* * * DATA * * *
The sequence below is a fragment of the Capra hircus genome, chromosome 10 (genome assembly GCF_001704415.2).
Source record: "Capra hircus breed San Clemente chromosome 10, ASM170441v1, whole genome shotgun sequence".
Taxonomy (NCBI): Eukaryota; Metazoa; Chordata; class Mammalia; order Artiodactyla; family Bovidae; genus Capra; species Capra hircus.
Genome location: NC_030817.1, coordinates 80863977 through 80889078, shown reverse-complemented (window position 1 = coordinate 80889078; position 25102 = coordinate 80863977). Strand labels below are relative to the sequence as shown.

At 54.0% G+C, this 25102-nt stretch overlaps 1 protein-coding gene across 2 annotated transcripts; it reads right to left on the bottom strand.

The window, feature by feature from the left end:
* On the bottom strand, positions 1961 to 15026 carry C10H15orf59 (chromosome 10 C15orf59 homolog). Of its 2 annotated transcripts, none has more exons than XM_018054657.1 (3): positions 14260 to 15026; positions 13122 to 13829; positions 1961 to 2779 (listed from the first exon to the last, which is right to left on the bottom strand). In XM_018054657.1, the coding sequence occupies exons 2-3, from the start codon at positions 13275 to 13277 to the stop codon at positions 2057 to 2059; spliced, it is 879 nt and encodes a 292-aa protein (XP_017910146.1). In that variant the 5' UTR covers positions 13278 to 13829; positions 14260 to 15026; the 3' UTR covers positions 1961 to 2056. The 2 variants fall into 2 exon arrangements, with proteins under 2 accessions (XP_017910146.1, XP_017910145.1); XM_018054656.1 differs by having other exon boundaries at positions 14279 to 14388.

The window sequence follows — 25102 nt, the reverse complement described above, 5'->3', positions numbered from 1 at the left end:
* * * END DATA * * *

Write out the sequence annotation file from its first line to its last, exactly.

The sequence below is a fragment of the Capra hircus genome, chromosome 10 (genome assembly GCF_001704415.2).
Source record: "Capra hircus breed San Clemente chromosome 10, ASM170441v1, whole genome shotgun sequence".
Taxonomy (NCBI): Eukaryota; Metazoa; Chordata; class Mammalia; order Artiodactyla; family Bovidae; genus Capra; species Capra hircus.
Genome location: NC_030817.1, coordinates 80863977 through 80889078, shown reverse-complemented (window position 1 = coordinate 80889078; position 25102 = coordinate 80863977). Strand labels below are relative to the sequence as shown.

At 54.0% G+C, this 25102-nt stretch overlaps 1 protein-coding gene across 2 annotated transcripts; it reads right to left on the bottom strand.

The window, feature by feature from the left end:
* On the bottom strand, positions 1961 to 15026 carry C10H15orf59 (chromosome 10 C15orf59 homolog). Of its 2 annotated transcripts, none has more exons than XM_018054657.1 (3): positions 14260 to 15026; positions 13122 to 13829; positions 1961 to 2779 (listed from the first exon to the last, which is right to left on the bottom strand). In XM_018054657.1, the coding sequence occupies exons 2-3, from the start codon at positions 13275 to 13277 to the stop codon at positions 2057 to 2059; spliced, it is 879 nt and encodes a 292-aa protein (XP_017910146.1). In that variant the 5' UTR covers positions 13278 to 13829; positions 14260 to 15026; the 3' UTR covers positions 1961 to 2056. The 2 variants fall into 2 exon arrangements, with proteins under 2 accessions (XP_017910146.1, XP_017910145.1); XM_018054656.1 differs by having other exon boundaries at positions 14279 to 14388.

The window sequence follows — 25102 nt, the reverse complement described above, 5'->3', positions numbered from 1 at the left end: